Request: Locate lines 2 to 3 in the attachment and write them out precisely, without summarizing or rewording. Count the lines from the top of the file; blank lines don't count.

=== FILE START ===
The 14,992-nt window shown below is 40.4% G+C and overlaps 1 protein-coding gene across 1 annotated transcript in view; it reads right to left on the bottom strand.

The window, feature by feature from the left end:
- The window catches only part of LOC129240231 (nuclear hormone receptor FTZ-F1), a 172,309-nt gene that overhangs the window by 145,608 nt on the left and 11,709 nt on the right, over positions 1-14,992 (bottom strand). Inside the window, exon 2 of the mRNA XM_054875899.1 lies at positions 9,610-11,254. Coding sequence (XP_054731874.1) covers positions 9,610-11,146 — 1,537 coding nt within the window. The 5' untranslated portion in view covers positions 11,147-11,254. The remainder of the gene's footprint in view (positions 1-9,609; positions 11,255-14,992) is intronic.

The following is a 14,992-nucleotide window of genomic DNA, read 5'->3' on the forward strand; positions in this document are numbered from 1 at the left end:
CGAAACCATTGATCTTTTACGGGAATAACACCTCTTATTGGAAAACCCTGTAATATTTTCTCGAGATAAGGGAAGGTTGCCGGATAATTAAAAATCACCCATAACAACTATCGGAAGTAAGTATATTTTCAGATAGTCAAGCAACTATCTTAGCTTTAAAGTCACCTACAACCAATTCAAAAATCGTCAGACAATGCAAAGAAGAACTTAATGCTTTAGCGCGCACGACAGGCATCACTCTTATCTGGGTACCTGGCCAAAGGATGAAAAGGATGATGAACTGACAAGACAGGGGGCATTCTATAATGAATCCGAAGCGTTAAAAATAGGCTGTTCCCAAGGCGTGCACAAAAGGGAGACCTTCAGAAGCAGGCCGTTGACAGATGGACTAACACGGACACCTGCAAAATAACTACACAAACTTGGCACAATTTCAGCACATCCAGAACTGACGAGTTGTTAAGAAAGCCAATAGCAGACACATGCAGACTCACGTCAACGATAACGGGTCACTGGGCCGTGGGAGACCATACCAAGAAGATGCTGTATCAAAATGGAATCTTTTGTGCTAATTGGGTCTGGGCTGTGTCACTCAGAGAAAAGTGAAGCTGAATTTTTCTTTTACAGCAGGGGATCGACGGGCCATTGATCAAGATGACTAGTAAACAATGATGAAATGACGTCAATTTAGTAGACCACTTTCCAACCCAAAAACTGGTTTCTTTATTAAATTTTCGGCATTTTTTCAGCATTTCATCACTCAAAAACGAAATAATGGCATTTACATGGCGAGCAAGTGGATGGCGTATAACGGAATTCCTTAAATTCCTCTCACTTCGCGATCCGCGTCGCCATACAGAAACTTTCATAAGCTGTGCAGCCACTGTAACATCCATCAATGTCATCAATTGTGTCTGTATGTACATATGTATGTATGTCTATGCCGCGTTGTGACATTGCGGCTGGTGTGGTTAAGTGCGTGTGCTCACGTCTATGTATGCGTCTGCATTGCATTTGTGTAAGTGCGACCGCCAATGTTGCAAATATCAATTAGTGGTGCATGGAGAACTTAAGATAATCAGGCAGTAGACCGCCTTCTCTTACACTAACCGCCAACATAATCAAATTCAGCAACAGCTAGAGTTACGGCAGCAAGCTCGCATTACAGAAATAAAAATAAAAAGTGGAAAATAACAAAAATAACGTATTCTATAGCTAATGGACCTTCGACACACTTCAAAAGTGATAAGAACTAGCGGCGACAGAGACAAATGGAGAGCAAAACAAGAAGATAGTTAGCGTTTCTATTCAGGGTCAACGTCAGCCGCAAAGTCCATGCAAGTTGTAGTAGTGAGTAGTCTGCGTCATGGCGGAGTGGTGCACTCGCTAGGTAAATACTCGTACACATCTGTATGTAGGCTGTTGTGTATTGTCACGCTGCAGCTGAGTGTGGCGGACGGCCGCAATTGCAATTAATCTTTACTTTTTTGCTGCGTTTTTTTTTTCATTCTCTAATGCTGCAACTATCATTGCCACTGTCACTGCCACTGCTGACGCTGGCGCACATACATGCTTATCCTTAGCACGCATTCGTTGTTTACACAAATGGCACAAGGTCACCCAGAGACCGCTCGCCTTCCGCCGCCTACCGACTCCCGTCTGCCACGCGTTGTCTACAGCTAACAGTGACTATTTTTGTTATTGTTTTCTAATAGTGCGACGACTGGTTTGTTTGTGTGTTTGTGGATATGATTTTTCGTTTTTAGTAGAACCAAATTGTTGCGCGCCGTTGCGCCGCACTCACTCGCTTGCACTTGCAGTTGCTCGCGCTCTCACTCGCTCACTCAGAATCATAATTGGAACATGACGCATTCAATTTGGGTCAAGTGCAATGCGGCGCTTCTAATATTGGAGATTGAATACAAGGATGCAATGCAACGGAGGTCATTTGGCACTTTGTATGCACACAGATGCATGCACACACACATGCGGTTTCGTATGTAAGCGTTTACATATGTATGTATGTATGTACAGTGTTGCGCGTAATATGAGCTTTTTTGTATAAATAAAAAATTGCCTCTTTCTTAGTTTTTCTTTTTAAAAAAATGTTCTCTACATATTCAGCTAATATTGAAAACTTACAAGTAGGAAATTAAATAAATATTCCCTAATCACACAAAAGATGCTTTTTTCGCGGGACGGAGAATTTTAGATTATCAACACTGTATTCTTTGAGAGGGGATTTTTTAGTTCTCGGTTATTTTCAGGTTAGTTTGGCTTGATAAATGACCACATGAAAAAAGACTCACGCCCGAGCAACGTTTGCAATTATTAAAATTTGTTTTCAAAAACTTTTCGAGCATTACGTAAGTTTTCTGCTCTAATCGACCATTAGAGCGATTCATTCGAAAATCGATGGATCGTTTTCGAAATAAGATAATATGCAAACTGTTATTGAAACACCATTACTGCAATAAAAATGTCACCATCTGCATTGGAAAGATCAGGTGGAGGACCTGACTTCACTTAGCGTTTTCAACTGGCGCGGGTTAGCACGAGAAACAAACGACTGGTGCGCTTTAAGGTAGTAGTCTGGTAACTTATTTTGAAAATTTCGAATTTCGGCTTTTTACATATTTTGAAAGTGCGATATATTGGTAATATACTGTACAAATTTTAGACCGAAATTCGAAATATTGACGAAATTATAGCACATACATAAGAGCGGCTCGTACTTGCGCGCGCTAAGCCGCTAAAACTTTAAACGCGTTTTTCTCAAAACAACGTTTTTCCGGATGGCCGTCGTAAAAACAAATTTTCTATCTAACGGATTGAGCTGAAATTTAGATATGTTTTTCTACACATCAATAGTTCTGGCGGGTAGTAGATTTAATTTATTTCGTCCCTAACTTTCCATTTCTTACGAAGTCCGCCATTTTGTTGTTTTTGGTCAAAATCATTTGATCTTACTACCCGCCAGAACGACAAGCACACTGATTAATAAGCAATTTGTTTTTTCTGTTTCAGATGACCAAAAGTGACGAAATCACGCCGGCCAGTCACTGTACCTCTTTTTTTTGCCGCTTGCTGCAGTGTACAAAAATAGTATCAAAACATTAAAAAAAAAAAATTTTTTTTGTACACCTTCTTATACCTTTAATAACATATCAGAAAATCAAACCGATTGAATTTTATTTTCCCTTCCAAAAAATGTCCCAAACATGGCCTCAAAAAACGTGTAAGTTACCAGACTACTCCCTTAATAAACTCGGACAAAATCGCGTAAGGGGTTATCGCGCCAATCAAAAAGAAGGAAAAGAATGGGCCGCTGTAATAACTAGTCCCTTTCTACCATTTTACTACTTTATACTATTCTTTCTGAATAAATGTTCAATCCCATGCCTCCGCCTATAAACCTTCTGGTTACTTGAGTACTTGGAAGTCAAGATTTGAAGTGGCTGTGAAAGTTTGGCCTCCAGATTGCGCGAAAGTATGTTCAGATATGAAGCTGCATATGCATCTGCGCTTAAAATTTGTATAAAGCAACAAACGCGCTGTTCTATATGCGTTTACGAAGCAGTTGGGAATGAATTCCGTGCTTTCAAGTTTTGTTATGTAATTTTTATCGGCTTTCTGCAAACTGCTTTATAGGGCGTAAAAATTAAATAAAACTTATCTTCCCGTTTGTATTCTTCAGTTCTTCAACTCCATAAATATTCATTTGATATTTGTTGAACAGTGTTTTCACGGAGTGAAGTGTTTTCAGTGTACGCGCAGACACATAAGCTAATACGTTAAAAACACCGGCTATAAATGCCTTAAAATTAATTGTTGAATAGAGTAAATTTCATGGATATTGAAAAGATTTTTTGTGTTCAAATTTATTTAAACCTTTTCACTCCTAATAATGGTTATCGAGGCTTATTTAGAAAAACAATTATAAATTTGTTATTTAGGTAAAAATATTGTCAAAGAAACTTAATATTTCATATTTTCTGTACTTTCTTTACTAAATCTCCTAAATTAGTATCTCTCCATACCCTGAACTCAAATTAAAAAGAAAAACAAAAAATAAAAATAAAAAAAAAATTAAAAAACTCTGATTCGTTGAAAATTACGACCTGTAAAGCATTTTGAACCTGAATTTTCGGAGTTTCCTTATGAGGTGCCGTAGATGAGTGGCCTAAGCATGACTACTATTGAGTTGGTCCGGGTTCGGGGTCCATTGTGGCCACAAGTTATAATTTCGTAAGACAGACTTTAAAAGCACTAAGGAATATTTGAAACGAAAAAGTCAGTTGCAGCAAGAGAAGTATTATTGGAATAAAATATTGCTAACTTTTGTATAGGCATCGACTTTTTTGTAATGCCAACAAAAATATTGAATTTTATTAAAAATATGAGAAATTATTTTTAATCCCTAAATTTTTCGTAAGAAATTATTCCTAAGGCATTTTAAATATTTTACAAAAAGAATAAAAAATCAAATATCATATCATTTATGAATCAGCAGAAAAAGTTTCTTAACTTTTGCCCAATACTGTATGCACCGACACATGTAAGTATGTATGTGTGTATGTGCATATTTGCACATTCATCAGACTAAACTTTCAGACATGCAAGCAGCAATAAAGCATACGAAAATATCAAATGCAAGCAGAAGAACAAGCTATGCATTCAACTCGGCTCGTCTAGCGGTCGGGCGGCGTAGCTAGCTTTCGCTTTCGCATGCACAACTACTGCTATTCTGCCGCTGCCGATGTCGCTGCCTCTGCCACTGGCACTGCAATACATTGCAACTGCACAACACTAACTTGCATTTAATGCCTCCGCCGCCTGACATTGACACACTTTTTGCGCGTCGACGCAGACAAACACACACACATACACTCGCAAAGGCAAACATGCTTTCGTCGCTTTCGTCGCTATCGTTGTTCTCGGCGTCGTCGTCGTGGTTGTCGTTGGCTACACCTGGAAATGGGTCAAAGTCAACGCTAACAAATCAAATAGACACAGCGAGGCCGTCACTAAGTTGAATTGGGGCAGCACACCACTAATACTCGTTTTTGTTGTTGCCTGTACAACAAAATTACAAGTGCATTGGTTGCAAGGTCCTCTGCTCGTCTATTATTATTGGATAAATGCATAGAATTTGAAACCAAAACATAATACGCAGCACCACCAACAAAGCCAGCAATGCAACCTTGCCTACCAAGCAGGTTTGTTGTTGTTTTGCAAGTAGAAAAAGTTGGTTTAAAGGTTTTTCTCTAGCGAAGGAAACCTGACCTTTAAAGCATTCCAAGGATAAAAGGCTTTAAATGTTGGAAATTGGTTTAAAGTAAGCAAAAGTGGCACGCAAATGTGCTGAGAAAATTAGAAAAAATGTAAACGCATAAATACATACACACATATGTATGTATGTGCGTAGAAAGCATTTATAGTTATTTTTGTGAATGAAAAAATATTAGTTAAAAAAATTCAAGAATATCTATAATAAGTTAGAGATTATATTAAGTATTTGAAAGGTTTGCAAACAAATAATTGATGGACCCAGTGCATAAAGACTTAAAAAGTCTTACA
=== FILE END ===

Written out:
The window, feature by feature from the left end:
- The window catches only part of LOC129240231 (nuclear hormone receptor FTZ-F1), a 172,309-nt gene that overhangs the window by 145,608 nt on the left and 11,709 nt on the right, over positions 1-14,992 (bottom strand). Inside the window, exon 2 of the mRNA XM_054875899.1 lies at positions 9,610-11,254. Coding sequence (XP_054731874.1) covers positions 9,610-11,146 — 1,537 coding nt within the window. The 5' untranslated portion in view covers positions 11,147-11,254. The remainder of the gene's footprint in view (positions 1-9,609; positions 11,255-14,992) is intronic.